There is a TV show that I’ve been watching since 1970. Every episode is new, but includes footage from previous episodes.
In 1964, when the first episode aired it was called “7 Up.” It’s a documentary. Subsequent episodes have been released every seven years, so the next episode was titled, “14 Up” and aired in 1970.
The show focuses on fourteen seven year old children who had agreed to be interviewed once every seven years for the rest of their lives.
I had completely forgotten about the project until about two weeks ago. When I googled it, I found that it was streaming on Britbox.
The episode I watched last night was filmed in 2019 and was called, “63 Up.”
It’s a sociological study of children, taken from a large swath of society in Great Britain. Some of the children were from families from high society. Some were from the working class and two were children whom they had found in a home for boys who’s parents couldn’t or wouldn’t keep them.
The main idea was posed in the beginning: “Give me a boy til 7 years old and I’ll show you the man.” But of course, there were girls in the study as well. In every episode that question is asked again. And with the previous footage we can see for ourselves how true that statement became. Some of them seemed to prove that aforism.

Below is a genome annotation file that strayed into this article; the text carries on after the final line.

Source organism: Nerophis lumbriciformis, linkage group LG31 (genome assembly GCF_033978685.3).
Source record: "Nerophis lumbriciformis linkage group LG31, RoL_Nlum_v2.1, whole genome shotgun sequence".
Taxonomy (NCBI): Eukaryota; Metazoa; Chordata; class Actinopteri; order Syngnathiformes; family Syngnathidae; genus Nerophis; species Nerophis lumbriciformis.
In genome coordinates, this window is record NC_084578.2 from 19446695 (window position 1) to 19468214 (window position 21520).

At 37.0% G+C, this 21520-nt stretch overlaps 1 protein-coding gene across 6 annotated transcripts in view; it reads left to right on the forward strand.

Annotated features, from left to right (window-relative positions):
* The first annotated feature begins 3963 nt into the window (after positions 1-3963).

Of the fourteen, Tony is my favorite. He has always had that “naughty boy” look on his face. At the age of 7 he said he wanted to be jockey and if that didn’t happen, he’d be a taxi driver. He did work with race horses and jockeyed one winner. But it didn’t pan out as a profession so he became a taxi driver. At the age of 63 he had become a property developer and done quite well for himself and his. Family.
At 63, two had died and one removed herself from the project. One had struggled so with mental illness that he had spent most of the years homeless or living in low rent boarding houses. it was obvious that he had not reached his seven year old dreams. I would have thought that this man would have dropped out of the program but he didn’t. Maybe there was recompense for his time and inconvenience.
But, later in life he found Jesus and now works as a lay person in the Anglican Church and has gained much peace in his life.
Almost all of the test subjects married and had children. And most had been divorced.
One was dealing with cancer and didn’t expect to live much longer.
I take a strange kind of pride in having seen all the episodes relatively near their cyclical debuts.
The next episode will be in 2026, when they’ll be 70. I’ll look forward to it. It’ll be like visiting old friends. I imagine that some will have passed and that will be sad.
Maybe, after the last participant has passed, someone will start the cycle over at the beginning and people will be able to delve into the sociological attitudes of the next generation. Maybe they’ll film in America.